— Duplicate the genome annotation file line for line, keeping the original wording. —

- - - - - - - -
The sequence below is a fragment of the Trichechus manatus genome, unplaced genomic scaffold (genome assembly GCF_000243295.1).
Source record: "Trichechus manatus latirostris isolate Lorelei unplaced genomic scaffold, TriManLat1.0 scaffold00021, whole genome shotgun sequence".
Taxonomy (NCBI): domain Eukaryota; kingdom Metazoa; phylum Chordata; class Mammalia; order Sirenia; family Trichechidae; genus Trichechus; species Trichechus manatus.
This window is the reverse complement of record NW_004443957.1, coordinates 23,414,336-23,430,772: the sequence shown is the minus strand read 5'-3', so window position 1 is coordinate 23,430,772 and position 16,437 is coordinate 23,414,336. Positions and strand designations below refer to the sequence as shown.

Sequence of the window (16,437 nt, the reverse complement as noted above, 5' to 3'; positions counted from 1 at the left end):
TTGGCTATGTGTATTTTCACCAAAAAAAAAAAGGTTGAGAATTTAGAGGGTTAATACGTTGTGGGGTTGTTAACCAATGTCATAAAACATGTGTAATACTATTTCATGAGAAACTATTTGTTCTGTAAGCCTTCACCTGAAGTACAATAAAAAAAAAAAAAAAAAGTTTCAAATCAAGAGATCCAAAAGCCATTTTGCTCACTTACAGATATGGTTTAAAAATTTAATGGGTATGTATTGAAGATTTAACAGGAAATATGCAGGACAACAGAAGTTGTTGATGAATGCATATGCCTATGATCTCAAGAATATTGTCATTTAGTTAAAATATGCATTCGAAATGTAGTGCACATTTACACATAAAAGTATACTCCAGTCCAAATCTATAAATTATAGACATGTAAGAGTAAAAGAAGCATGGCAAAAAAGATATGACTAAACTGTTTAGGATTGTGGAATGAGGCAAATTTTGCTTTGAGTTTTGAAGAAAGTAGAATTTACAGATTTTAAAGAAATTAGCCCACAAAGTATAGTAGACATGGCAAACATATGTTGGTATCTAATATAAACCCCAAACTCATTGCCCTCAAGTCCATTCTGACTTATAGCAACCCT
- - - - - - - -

The sequence below is a fragment of the Trichechus manatus genome, unplaced genomic scaffold (genome assembly GCF_000243295.1).
Source record: "Trichechus manatus latirostris isolate Lorelei unplaced genomic scaffold, TriManLat1.0 scaffold00021, whole genome shotgun sequence".
Taxonomy (NCBI): domain Eukaryota; kingdom Metazoa; phylum Chordata; class Mammalia; order Sirenia; family Trichechidae; genus Trichechus; species Trichechus manatus.
This window is the reverse complement of record NW_004443957.1, coordinates 23,414,336-23,430,772: the sequence shown is the minus strand read 5'-3', so window position 1 is coordinate 23,430,772 and position 16,437 is coordinate 23,414,336. Positions and strand designations below refer to the sequence as shown.

Sequence of the window (16,437 nt, the reverse complement as noted above, 5' to 3'; positions counted from 1 at the left end):
TTGGCTATGTGTATTTTCACCAAAAAAAAAAAGGTTGAGAATTTAGAGGGTTAATACGTTGTGGGGTTGTTAACCAATGTCATAAAACATGTGTAATACTATTTCATGAGAAACTATTTGTTCTGTAAGCCTTCACCTGAAGTACAATAAAAAAAAAAAAAAAAAGTTTCAAATCAAGAGATCCAAAAGCCATTTTGCTCACTTACAGATATGGTTTAAAAATTTAATGGGTATGTATTGAAGATTTAACAGGAAATATGCAGGACAACAGAAGTTGTTGATGAATGCATATGCCTATGATCTCAAGAATATTGTCATTTAGTTAAAATATGCATTCGAAATGTAGTGCACATTTACACATAAAAGTATACTCCAGTCCAAATCTATAAATTATAGACATGTAAGAGTAAAAGAAGCATGGCAAAAAAGATATGACTAAACTGTTTAGGATTGTGGAATGAGGCAAATTTTGCTTTGAGTTTTGAAGAAAGTAGAATTTACAGATTTTAAAGAAATTAGCCCACAAAGTATAGTAGACATGGCAAACATATGTTGGTATCTAATATAAACCCCAAACTCATTGCCCTCAAGTCCATTCTGACTTATAGCAACCCT